Every effort is made to increase the numbers of Tigers. Tigers are territorial hence space is required to house them. If the density in particular area increases, it may lead to other problems. Anuj Khare also cites another reason for success of Panna story. He gives the credit to strong monitoring system, set management practices and round the clock surveillance of the relocated animal. There are around 23 tigers and 11 cubs / sub adults in the area.

With increased development activities especially in Forest areas the natural tiger corridors are getting destroyed at alarming pace. Hence more need of Human intervention for relocation. One of the reasons why Tigers in the country are now confined to few pockets. Once relocated to new land – the animals go in search of territories themselves and balance the population of the area.

Permission for the above relocation is pending and where would be their new home is yet to be decided. But strong indication is towards Sahyadri Tiger reserve. However, prey base needed to be studies there as non suitability of prey base would lead to starving. Moreover, Tadoba tiger reserve is drier than Sahyadri and pose extreme challenge of hilly area. Would history repeat itself like Sariska or Panna remains to be seen.

courtesy:  punemirror.in


Snow Leopard project in Himachal

Good news coming for lovers of Snow Leopard. The Kufri zoo (in state of Himachal Pradesh) authorities are awaiting the arrival of highly endangered #snowleopard from Darjeeling zoo. The Padmaja Naidu Park is offering a pair of snow leopard.

Only Uttrakhand, Sikkim and West Bengal boasts of this priceless treasure till now. Kufri was in news in 2004 when snow leopard Subhash and Sapna were brought there from Darjelling. But their breeding could not be initiated as they belonged to same bloodline.Sapna was from Spiti valley discovered by the locals way back then. Unfortunately, she died of disease in 2007.

This year Central govt has funded INR 5.15 crores for snow leopard conservation project. This program would take care of restoring the snow leopard’s habitat. The department is also monitoring the habitat, range and behavior of snow leopards in Spiti valley. As of now there are 28 of snow leopard in the Spiti valley.

Good time to see these Leopards in the Spiti Valley is in the month of February, as it is then that they come down to lower altitudes in search of food as higher altitudes lack prey in the winter months. Not a regular safari tour this one is for those willing to face the inclement weather, camp at high altitudes in the inclement weather, restricted food, no comforts and minus temperatures. Mental and physical preparations a must for this tour. And yes, though chances of Snow Leopard sightings are good, but no guarantees. It is the experience of tracking this Himalayan ghost which will remain with you for life. Our expert guides and trackers however will lead no stone unturned to make your mission successful.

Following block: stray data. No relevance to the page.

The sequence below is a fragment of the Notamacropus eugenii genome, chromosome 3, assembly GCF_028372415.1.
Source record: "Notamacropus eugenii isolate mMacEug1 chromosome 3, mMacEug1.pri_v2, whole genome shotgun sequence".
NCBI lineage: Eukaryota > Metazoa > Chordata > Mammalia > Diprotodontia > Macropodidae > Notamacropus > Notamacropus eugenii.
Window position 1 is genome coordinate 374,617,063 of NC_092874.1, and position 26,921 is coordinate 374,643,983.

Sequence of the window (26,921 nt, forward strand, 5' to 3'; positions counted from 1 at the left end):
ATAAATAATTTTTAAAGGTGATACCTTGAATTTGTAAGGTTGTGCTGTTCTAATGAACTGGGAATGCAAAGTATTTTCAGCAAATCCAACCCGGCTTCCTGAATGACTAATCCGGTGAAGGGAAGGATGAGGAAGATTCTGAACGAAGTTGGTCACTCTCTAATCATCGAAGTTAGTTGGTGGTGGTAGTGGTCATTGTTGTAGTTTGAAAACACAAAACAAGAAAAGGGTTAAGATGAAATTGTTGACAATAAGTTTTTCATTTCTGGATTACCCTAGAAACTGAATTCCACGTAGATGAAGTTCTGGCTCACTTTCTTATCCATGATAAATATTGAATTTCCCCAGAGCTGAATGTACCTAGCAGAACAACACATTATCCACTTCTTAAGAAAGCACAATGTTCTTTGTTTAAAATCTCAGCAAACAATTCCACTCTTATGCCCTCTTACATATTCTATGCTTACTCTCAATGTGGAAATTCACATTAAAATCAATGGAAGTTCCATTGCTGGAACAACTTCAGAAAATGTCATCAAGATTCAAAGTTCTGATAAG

We all await the arrival of the cubs in Himachal. Wanting to do a Snow Leopard Safari, write to us or see our Snow Leopard Tour on http://www.naturesafariindia.com





Spacey and Andy Murray to save Tigers

Tiger Safari Bandhavgarh
A Wild Tigress in Bandhavgarh National Park

#Kevin Spacey – The Negotiator fame actor is leaving no stone unturned for doubling the numbers of #tigers in wild by 2022.He is getting all support from #Andy Murray who was seen appealing in a video on centre court

The pair highlighted that number of tigers remaining are even less than 1/3rd of seats in centre court. Murray wants the year 2016 to be the turning year for tigers. He would said that he would like to see current figures doubling to more than 7000 wild tigers by year 2022. Ambitious, but realistic provided the people, Governments, and forces on ground show the will power towards it. Andy Murray, a former Wimbledon Champion is the global ambassador for WWF, and Kevin, 56, delivered a message on behalf of WWF to help double the number of wild tigers by 2022. It may be the best chance we have to protect these amazing animals,” Andy expressed. “It’s definitely a challenge worth taking on and I believe we must do all we can to help double wild tiger numbers.”

Spacey added that there is still hope if we can help the tigers to recover their numbers. This is most ambitious #tiger #conservation goal ever set.


Film on Kanha Zoya wins Award

Bheema Tiger in Kanha
Tiger Safari in Kanha



Film Zoya filmed in the forests of #Kanha National Park has won the student Emmy award. Best part was the Kanha forest itself which the crew experienced.

Group heard the alarm calls indicating the predator on the either side of crew – and #Indian Gaur pounding through the forest. There was silence for the next 10 minutes as the crew froze. With great difficulty the crew took the shot and fleed.

Zoya won third place in drama for 2016 college television award. Setthi beautifully dealt with the subject of wildlife and its conservation through the eyes of wildlife conservationist. it is an emotional trip to search for missing #tiger while trying to reconnect with his daughter.The wildlife background has been provided by biological anthropologist Jessica Lynch Alfaro. she acted as Sethhi’s mentor as he wrote the film’s script.

No doubt that idea of conservation is big concern globally which has stuck the right chord with the audiences and judges at the film festival.

“It’s extremely validating and encouraging to have one’s creative efforts recognized by the television academy foundation,” Sethhi said. “it’s a fairytale start to life after film school.”